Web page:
Spring cleaning & Inspection
Spring is trying to be sprung across my state of North Carolina. Typically, it brings on the traditional cleaning, sweeping and dusting (mainly of all the pollen collecting everywhere). Time to air out the linens and unclutter all the items collected through the autumn and winter. It may also be the time to inspect and clean your jewelry.
When was the last time you had the jewelry you wear everyday cleaned? The metals, of which jewelry items are made, silver, gold and platinum are porous metals. They can hold onto the dirt and chemicals, we encounter daily, in the gem settings, small pores and cavities left in the manufacturing process. What other items do you put on and wear daily that do you not clean? Jewelry sits in contact with your skin and should be cleaned often. Do you know how to clean your jewelry?
I would like to address is a myth regarding wedding rings and wedding bands. You can and should remove any and all jewelry if you are engaged in strenuous activities or chores. Have a small dish or jewelry box assigned for holding these when you remove them from your finger. Always put them in the same place when you take them off. Very few jewelry items are made of stainless steel or cast iron. Jewelry metals are not rigid or very strong. They are precious metals which lend themselves to being easily formed and therefore, are also fairly easily bent. The small pieces of metal we call prongs, hold the precious gems in our jewelry. They are prone to the friction of every day wearing and like the tires on your car, need to be replaced or rebuilt when they have worn down. With gold prongs that is about 4-5 years of wear. Tiny pave' style settings are very popular, and those tiny prongs need to be inspected often and repaired as soon as there are any signs of wear, or any gems are loose.
Why should you clean and inspect your jewelry? When a client calls or goes to my website to book an appointment, I always request that they have their jewelry professionally cleaned and inspected prior to their appointment. The reason I do this is because 98% of the items I see for insurance appraisals have repair issues. Insurance companies are risk averse, and their underwriters read the appraisal report to be sure that the item does not put their company at risk for a claim. If an item of jewelry has worn down mounting issues or missing or chipped gems, they will deny you a policy for that item. I have to note the condition of the jewelry which I am appraising and if I say the condition is anything less than good or I comment that there are loose or chipped gems, the insurance company will reject the appraisal.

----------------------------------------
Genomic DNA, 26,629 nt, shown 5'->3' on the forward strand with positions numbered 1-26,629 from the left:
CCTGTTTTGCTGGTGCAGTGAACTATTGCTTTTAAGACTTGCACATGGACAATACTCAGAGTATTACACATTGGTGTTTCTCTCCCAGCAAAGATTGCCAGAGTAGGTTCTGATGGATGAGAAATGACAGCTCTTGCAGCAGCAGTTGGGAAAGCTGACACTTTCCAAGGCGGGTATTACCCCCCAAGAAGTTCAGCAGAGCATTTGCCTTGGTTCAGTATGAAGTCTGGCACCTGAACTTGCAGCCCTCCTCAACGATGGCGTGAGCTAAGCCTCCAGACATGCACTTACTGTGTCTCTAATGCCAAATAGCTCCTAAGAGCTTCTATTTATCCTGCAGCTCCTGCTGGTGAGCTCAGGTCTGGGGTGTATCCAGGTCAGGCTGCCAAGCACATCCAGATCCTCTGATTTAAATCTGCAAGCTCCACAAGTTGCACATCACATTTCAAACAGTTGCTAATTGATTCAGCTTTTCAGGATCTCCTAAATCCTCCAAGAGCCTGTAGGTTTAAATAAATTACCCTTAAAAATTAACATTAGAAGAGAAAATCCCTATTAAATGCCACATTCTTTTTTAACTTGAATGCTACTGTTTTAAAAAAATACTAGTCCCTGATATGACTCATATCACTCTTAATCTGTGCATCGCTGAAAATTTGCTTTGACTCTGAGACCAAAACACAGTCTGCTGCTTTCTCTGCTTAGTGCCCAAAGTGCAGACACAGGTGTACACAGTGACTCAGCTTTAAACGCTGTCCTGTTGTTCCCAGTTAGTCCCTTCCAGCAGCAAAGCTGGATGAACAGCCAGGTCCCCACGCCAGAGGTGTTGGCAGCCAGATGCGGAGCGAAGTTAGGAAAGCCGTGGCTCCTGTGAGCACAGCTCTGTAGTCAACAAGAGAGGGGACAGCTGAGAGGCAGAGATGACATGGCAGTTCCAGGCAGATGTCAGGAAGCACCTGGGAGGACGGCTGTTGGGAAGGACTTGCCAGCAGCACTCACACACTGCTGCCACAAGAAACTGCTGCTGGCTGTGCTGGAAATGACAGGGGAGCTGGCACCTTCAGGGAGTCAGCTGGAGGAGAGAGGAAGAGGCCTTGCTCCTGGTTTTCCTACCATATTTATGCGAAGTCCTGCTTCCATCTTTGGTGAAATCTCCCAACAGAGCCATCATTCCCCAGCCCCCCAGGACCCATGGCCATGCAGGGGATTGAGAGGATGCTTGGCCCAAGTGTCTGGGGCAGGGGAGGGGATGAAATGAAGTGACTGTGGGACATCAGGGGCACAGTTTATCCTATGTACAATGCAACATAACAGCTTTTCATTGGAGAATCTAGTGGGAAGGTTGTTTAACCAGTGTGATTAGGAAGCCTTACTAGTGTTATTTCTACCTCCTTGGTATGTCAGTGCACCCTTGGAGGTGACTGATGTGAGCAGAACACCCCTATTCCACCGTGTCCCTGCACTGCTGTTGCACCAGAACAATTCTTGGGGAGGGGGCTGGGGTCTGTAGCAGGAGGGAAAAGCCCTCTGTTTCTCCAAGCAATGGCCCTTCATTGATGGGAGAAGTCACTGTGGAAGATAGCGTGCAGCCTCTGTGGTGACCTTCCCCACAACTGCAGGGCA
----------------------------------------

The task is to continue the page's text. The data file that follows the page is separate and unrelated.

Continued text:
Here is an example of what I typically encounter. To the left is a lovely platinum Jabel mounting with a solitaire diamond. It was an inherited ring and at first glance it looks fine. Look more closely, the back of the shank has worn thin and there is a chip on the girdle of the diamond. Estate, vintage and inherited rings are going to need some attention before you wear them daily. They have already seen daily wear and like a house that needs a new roof after 10 - 15 years, they will probably need new prongs or a new shank.
This signet ring has seen better days and cannot be worn without a new shank. Earlier attention to the thinning of the shank (band) would have prevented this situation from happening.
Once again, you really should clean and inspect your jewelry. If you want to keep your gems in your jewelry and keep your jewelry forever, you need to attend to the maintenance it requires. Visit your favorite jewelry store at least twice a year. If you don't have one, do shop around for the one who will happily clean and inspect your jewelry for free. They usually stock jars of jewelry cleaner for you to buy, and they will share with you the best way to care and maintain your jewelry items. You can buy a small ultrasonic cleaner and/or a steamer, but it will not have the same power as the commercial ones the jewelry stores have. Unless you have a 10X loupe or a microscope, small damage will be difficult for you to see without magnification. Jewelry is a monetary investment as well as tangible sentiment. It carries our memories, and it deserves the small effort it takes to preserve those memories.
Happy Spring everyone!